Turkey shortage solution. Gobble gobble.

Adanor

Dedicated Member
I don't need to worry about the turkey shortage, I'm gonna treat myself to TWO whole slices of beans on toast on Christmas day :01:
Let's note some facts about turkeys. The way they are bred, they cannot (ahem) procreate naturally so they need a little (ahem) help. Unless they are organic, possibly they never will have the opportunity to experience the great outdoors. Beans on toast is looking better and better.
 

Eithne

Dedicated Member
I'm surprised the turkeys aren't responsible for their own shortage. I knew a man who got a desperate call at work from his sister during a rainstorm because they had left the turkeys outside and they were all standing out there watching the rain fall and drowning. They had to process half the flock in a hurry to save the meat.
 

Barrychuckle

Dedicated Member
I was listening to some sort of turkey expert on the wireless on this subject the other day, apparently it's not going to be as bad as some are predicting. They say most of the market is frozen which isn't affected and they can somehow bring forward turkey supplies which were to be used in the new year. As I'm off to Norway over Christmas I'll probably be having reindeer which is their staple Christmas food!
 

captain clutterbuck

LOTSW Fanatic
I know its a staple and must have but unless you buy a really high quality free range bird [2nd Mortgage required] then I don't think it could be any blander and tasteless there are so many far better options, even the skinheads on rafts that Tony is having has more taste. I never understand the clamour associated with people making sure 100% they have a Turkey lined up and the panic when a shortage is expected.
 

captain clutterbuck

LOTSW Fanatic
It doesn't look much like the Works Christmas party meal I remember, though the cost to Smiler and Tom is probably up there with the upmarket Restaurant prices at this time of year.
 

Marianna

Dedicated Member
It’s the way they’re killed that keeps me away
When I was a child on the farm (in the late 1940s and early '50s), we didn't raise turkeys, but we'd frequently cull the flock of laying hens. From the time I could toddle, whenever my father was about to kill a turkey for the next day's dinner, he invite me to watch. He'd lay in on the chopping block, then cut off it's head with the axe. Then we'd watch it run around, the proverbial "chicken with it's head cut off", until it collapsed. I enjoyed watching that more than I enjoyed the next day's meal, bloodthirsty kid! The culled hens were always so old that the only way to make them edible was to stew them. The only parts with any flavor were the thigh and drumstick.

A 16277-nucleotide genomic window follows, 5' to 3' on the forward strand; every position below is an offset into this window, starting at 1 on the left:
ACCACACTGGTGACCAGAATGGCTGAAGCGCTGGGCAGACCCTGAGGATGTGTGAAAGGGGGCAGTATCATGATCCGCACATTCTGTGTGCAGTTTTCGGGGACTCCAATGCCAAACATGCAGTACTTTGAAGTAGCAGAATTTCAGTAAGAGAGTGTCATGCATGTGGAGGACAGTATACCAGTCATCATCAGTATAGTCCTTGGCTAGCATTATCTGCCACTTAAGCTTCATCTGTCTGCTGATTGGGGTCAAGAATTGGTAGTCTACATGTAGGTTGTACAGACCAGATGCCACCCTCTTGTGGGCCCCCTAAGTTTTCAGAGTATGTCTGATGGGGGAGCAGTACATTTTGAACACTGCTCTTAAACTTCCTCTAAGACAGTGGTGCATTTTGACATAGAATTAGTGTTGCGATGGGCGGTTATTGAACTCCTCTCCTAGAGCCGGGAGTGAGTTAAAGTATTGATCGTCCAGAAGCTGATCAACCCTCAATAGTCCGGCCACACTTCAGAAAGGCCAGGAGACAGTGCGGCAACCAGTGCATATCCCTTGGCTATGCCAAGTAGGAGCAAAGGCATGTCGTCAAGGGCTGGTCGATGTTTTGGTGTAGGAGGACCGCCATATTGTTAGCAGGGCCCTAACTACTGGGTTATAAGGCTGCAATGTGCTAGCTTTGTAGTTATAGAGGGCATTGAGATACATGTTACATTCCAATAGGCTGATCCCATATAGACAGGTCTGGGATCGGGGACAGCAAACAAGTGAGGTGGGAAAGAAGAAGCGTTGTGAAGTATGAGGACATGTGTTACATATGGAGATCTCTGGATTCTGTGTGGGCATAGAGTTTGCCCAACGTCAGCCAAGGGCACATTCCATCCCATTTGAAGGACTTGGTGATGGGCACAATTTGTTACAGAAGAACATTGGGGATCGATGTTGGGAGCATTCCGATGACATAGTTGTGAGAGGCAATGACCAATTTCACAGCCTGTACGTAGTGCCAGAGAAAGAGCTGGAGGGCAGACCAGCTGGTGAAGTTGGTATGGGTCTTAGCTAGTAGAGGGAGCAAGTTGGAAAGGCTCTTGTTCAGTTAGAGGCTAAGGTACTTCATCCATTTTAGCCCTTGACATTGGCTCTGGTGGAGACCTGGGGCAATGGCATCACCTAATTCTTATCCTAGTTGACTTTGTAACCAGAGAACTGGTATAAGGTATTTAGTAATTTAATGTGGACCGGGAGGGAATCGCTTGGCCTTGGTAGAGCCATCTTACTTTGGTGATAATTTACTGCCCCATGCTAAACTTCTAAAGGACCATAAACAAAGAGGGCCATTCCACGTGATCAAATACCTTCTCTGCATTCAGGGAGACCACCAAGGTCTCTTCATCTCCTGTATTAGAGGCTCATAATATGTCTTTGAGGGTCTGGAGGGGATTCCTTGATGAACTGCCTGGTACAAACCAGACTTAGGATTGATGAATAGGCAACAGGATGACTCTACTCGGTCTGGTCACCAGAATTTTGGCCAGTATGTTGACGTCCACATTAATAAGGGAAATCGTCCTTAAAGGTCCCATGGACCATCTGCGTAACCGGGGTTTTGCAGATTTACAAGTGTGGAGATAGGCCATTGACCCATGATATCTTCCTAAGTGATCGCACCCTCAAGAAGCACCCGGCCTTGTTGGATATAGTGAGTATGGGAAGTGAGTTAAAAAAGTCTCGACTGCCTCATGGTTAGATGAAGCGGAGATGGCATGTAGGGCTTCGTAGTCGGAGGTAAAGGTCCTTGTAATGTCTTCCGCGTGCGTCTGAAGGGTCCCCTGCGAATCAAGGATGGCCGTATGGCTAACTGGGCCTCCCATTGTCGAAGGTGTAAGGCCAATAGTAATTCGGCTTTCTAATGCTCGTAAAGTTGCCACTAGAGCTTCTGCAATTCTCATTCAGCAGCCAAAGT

Same with turkey, for my taste - only thighs and drumsticks are worth eating. I live in a region of New York State where there are some organic farmers, some of whom raise turkeys, so when you take into account all the fat that comes off an ordinary turkey when it's cooked, the price per pound isn't that much higher.
 

onyx(John)

Administrator
Staff member
When I was a child on the farm (in the late 1940s and early '50s), we didn't raise turkeys, but we'd frequently cull the flock of laying hens. From the time I could toddle, whenever my father was about to kill a turkey for the next day's dinner, he invite me to watch. He'd lay in on the chopping block, then cut off it's head with the axe. Then we'd watch it run around, the proverbial "chicken with it's head cut off", until it collapsed. I enjoyed watching that more than I enjoyed the next day's meal, bloodthirsty kid! The culled hens were always so old that the only way to make them edible was to stew them. The only parts with any flavor were the thigh and drumstick.

Same with turkey, for my taste - only thighs and drumsticks are worth eating. I live in a region of New York State where there are some organic farmers, some of whom raise turkeys, so when you take into account all the fat that comes off an ordinary turkey when it's cooked, the price per pound isn't that much higher.
I'm worried about you now Marianna :p
 

Marianna

Dedicated Member
I'm worried about you now Marianna :p
Not to worry.

I turned myself into a townie as soon as I had learned a marketable skill. Now the farm experience seems almost as though it belonged to someone else, except that all of my first and second cousins on my father's side lived exactly the same experience, and they still talk about it.
 
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